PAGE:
Your Smartphone May Be Making You Fat
Heavy use tied to sedentary lifestyle, less fitness in study of college students
WebMD News Archive
By Barbara Bronson Gray
THURSDAY, July 18 (HealthDay News) -- Smartphone users just might be the new couch potatoes.
Researchers studying college students found that cellphone use -- much like watching television -- may significantly decrease physical activity and fitness levels.
"Using a cellphone doesn't have the same kind of negative stigma that sitting on the couch and watching TV has, but it can be just as bad for you," said study co-author Jacob Barkley, an associate professor of exercise science at Kent State University in Ohio.
The study found that students spend an average of almost five hours on their cellphones and send hundreds of text messages every day, Barkley said.
Cellphones -- also called smartphones -- have become multifunction devices with capabilities similar to an Internet-connected computer. Virtually anywhere and always, users can not only make calls and send texts and emails, but they can interact with Twitter, search the Internet, watch videos and live events, and play video and other games.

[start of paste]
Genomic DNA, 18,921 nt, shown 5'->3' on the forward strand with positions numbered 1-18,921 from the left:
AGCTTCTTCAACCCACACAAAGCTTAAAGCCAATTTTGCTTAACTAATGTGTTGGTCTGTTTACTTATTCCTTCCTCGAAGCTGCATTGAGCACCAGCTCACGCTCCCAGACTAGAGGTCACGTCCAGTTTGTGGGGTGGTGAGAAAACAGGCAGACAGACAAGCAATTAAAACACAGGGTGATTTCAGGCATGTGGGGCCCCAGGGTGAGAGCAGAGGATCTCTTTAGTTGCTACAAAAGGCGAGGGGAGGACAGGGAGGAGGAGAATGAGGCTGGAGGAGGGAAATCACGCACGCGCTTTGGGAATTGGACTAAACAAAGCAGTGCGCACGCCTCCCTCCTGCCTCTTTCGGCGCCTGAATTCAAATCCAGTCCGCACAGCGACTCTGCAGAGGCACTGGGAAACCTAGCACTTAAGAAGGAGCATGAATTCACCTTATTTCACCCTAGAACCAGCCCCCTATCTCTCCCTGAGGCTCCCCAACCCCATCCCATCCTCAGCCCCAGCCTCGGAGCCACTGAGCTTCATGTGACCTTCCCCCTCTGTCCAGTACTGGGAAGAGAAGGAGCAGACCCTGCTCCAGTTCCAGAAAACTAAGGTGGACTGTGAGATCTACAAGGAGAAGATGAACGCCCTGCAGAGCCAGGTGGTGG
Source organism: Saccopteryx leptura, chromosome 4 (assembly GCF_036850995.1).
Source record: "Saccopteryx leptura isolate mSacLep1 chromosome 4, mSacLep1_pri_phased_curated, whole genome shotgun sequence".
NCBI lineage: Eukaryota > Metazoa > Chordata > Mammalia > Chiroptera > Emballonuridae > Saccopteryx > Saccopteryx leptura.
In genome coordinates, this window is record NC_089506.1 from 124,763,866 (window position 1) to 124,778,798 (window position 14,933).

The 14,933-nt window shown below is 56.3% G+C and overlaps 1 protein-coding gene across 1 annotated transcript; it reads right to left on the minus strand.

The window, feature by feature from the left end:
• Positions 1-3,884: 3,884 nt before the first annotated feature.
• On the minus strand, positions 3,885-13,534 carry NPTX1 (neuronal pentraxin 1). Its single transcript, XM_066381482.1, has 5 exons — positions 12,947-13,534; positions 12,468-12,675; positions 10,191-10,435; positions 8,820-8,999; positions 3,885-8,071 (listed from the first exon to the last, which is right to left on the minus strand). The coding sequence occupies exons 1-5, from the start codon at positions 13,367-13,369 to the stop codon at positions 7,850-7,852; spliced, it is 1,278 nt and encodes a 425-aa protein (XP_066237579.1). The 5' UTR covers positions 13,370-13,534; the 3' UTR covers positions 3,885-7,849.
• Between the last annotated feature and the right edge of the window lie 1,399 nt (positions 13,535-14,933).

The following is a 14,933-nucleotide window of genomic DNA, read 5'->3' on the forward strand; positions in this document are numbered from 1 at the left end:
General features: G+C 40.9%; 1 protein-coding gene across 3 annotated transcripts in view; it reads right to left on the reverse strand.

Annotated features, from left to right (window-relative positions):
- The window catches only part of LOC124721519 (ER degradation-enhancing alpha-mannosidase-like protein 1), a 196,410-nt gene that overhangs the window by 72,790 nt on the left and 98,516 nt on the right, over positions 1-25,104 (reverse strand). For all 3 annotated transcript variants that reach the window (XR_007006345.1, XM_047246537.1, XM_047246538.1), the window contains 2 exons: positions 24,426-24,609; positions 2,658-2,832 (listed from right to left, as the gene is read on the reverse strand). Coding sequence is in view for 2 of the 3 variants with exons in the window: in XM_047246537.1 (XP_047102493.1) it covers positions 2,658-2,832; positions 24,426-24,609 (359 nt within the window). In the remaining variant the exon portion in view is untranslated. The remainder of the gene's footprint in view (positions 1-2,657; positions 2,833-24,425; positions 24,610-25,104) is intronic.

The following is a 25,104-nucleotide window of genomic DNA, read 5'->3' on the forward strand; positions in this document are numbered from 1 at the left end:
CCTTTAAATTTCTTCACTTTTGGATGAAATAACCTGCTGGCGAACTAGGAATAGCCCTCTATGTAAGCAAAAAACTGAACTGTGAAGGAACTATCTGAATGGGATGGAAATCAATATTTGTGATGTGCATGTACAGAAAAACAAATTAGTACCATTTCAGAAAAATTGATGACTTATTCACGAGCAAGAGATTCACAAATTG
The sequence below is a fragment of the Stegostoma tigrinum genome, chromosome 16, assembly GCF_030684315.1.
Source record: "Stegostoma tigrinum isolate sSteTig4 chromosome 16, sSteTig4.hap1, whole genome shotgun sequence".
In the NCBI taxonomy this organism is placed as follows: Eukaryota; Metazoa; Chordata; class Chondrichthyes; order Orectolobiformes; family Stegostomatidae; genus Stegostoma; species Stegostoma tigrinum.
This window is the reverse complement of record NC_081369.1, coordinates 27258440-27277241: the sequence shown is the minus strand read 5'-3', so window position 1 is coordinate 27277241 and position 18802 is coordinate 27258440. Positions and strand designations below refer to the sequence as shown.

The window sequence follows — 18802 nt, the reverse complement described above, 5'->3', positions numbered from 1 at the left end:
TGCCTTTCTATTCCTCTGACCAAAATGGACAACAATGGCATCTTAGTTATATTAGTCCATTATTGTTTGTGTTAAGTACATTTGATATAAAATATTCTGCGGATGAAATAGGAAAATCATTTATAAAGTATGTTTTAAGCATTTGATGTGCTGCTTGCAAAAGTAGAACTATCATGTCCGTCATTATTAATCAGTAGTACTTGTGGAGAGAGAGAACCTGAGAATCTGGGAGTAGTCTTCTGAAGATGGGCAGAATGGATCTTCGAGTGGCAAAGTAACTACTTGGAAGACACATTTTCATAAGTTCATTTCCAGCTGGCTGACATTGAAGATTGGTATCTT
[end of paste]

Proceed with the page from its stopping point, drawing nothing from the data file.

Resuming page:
All these activities are essentially sedentary, the researchers noted.
Despite the fact that cellphones are mobile devices, they slow people down, Barkley said. Texting on the way to the bus stop, people walk more slowly, trying to do two things at once. Going to the park for a run, they stop to look for messages, check movie times and make a date. Walking past a beautiful scene, they halt and take a photo, and then send it to their friends via Facebook.
"Before you know it you've fallen down into this little wormhole sitting on a park bench, playing on your phone," Barkley said.
Smartphones have enormous capacity to significantly change people's lifestyles and health habits, a public health expert agreed.
"We have to look at this similar to what happened in the industrial revolution and how it changed us," said Nancy Copperman, director of public health initiatives at North Shore-LIJ Health System, in Great Neck, N.Y. "A study like this raises the importance of how this technology affects how we move, eat and sleep. We have to look at the impact of technology on our health."